A 14.25 mile walk from Wem, ‘home of the Sweetpea’, over Brown Moss to Whitchurch and the Shropshire Union Canal at Grindley Brook.
Fields and open countryside throughout with stiles. Some tricky field boundaries
Lat/Long: 52.8553109147, -2.725424313
The new Shropshire Way
The original route of the Shropshire Way north of Wem went in a straight line up to Grindley Brook. Though direct, it bypassed such jewels as the butterfly haven of Prees Heath, uniquely juxtaposed with its wonderful truck stop cafes, the floating bogs of wild yet accessible Brown Moss and the market town delights of Whitchurch.
A wide variety of dwellings can be seen along the way. Ancient ‘colonist’ cottages (originally lone houses in a woodland clearing raised a couple of feet above wet ground) rub boundary fences with substantial ornate Victorian farm houses.
At Grindley Brook, just north of Whitchurch, there is an impressive flight of ‘staircase’ locks and a delightful tea room. This is a veritable Piccadilly Circus of long distance footpaths where the Sandstone Trail, the South Cheshire Way, The Maelor Way and of course the Shropshire Way all meet up.
Wem – so good they named it thrice
This small market town with Norman origins and the hub of seven roads is the ‘home of the modern sweet pea’. It is famous for being successfully defended by its women against the Royalists in the Civil War.
No one quite knows whence its name derives. There are three options, so take your pick. From the old English: Wamm – a stain (marshy ground); Wenn – swelling or wart (a small hill); Hwemm – corner. Perhaps the first settlement was in a corner of a marsh on slight rise. Leaving Wem heading north you will need to be quite observant to spot the delightful walkway/alley that runs parallel and to the west of the B5476. It has proved difficult to sign effectively so you will just have to discover it for yourself.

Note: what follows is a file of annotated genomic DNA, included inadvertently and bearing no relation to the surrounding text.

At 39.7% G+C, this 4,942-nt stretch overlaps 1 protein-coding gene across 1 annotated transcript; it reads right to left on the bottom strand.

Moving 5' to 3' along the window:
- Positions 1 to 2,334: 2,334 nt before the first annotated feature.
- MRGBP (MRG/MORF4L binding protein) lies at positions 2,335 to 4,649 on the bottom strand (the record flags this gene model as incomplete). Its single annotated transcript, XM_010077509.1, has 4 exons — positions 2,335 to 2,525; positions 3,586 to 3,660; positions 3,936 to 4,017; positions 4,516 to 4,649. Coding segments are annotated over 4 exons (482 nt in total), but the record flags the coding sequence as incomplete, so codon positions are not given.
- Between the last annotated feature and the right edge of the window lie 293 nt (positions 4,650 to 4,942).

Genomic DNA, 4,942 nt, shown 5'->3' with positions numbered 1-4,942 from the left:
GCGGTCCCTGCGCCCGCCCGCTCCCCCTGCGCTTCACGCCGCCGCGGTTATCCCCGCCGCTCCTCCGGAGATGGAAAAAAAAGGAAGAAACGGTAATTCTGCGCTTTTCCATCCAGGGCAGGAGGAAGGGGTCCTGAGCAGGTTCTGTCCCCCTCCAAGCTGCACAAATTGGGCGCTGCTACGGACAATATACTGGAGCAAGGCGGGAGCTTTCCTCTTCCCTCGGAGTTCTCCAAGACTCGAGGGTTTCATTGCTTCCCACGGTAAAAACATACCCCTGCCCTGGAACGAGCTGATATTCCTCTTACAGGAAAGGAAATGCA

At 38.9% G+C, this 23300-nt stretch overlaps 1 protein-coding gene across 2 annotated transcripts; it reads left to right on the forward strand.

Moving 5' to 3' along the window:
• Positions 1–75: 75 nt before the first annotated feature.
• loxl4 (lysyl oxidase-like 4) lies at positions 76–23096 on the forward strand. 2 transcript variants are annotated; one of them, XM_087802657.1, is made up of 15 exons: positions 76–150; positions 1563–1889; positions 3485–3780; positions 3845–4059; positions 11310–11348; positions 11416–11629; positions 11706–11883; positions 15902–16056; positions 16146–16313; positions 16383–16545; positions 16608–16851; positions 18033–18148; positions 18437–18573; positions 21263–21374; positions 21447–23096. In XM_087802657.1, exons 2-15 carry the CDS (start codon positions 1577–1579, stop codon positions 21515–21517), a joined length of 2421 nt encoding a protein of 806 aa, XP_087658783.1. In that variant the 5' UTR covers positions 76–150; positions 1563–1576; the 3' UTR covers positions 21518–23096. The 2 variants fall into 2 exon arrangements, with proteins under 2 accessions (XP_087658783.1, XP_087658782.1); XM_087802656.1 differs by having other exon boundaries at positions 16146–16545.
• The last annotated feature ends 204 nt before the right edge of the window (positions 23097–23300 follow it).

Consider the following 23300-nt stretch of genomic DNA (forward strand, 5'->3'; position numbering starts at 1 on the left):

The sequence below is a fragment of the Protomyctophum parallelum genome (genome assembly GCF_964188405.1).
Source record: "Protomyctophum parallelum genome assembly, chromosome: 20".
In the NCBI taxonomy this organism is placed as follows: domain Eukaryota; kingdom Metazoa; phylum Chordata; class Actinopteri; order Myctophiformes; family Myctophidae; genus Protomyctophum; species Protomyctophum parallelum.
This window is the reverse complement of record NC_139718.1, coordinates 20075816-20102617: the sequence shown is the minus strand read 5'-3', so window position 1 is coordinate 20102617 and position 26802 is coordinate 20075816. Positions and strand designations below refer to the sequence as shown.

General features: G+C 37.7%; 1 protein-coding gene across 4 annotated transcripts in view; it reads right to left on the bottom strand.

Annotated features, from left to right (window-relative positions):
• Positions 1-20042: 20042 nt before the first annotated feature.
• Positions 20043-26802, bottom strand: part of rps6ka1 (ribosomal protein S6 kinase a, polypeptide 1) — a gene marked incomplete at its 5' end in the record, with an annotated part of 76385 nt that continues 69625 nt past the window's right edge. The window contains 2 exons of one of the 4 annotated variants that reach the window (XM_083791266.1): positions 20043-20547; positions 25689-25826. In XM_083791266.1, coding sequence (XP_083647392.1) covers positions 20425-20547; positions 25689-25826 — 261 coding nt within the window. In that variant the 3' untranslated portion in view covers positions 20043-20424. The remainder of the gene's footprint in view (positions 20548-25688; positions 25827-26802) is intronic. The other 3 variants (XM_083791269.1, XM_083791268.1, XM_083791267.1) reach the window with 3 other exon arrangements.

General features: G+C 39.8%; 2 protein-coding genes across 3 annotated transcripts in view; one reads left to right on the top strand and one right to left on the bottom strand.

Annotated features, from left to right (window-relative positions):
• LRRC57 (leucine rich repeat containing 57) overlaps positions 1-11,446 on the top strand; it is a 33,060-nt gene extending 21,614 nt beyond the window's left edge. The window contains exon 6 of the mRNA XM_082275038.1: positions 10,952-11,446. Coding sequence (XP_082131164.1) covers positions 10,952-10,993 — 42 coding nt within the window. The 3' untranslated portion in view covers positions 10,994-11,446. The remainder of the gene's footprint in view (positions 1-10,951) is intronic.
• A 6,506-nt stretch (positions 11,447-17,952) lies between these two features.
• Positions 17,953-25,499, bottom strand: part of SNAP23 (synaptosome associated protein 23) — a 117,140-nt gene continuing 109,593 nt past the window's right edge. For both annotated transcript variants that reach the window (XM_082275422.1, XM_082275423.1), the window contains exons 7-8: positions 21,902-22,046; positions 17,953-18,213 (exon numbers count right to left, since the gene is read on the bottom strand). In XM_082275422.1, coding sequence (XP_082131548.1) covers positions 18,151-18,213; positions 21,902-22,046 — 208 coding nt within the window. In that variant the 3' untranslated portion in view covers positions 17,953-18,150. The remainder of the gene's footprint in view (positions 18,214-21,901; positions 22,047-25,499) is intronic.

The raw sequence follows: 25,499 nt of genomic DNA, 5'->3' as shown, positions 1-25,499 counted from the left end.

Brown Moss and Prees Heath
Brown Moss and parts of Prees Heath Common are Sites of Special Scientific Interest (SSSI). Attractive, though potentially invasive, woodland surrounds a number of mosses and pools. Prees Heath Common Reserve is managed by Butterfly Conservation. Its ‘star turn’ comes in June and July, when the rare silver-studded blue butterfly emerges. It has a remarkable symbiotic relationship with ants. The environmental challenge here is to reduce the fertility of the soil so that butterfly-friendly heathers can flourish once more.
The old control tower is an obvious pointer to Prees Heath’s short life as a wartime bomber airbase. If you like seriously big all-day breakfasts don’t miss the truck stop cafés.
Whitchurch – mystery with chemistry
Whitchurch lays claim to be the site of the Roman town of Mediolanum. It is on a direct line between Chester and Wroxeter (Viroconium) and has a Roman-style street plan. The mystery of Mediolanum derives from the ancient writers who did not specify the location – they just assumed everyone knew where it was.
The route into Whitchurch from the south takes you along Dodington with its classical frontages, past the former canal wharfage and into Jubilee Park (1897). The path runs through the nature-rich Whitchurch Waterway Country Park, with an optional detour to the Greenfields Nature Reserve.
The canal arm that links the edge of town to Grindley Brook and the Shropshire Union is at the curiously named Chemistry – an area seemingly named by a combination of the personal name Chem with tree (old English for cross as in Oswestry – St Oswald’s Cross) thus Chem’s Tree.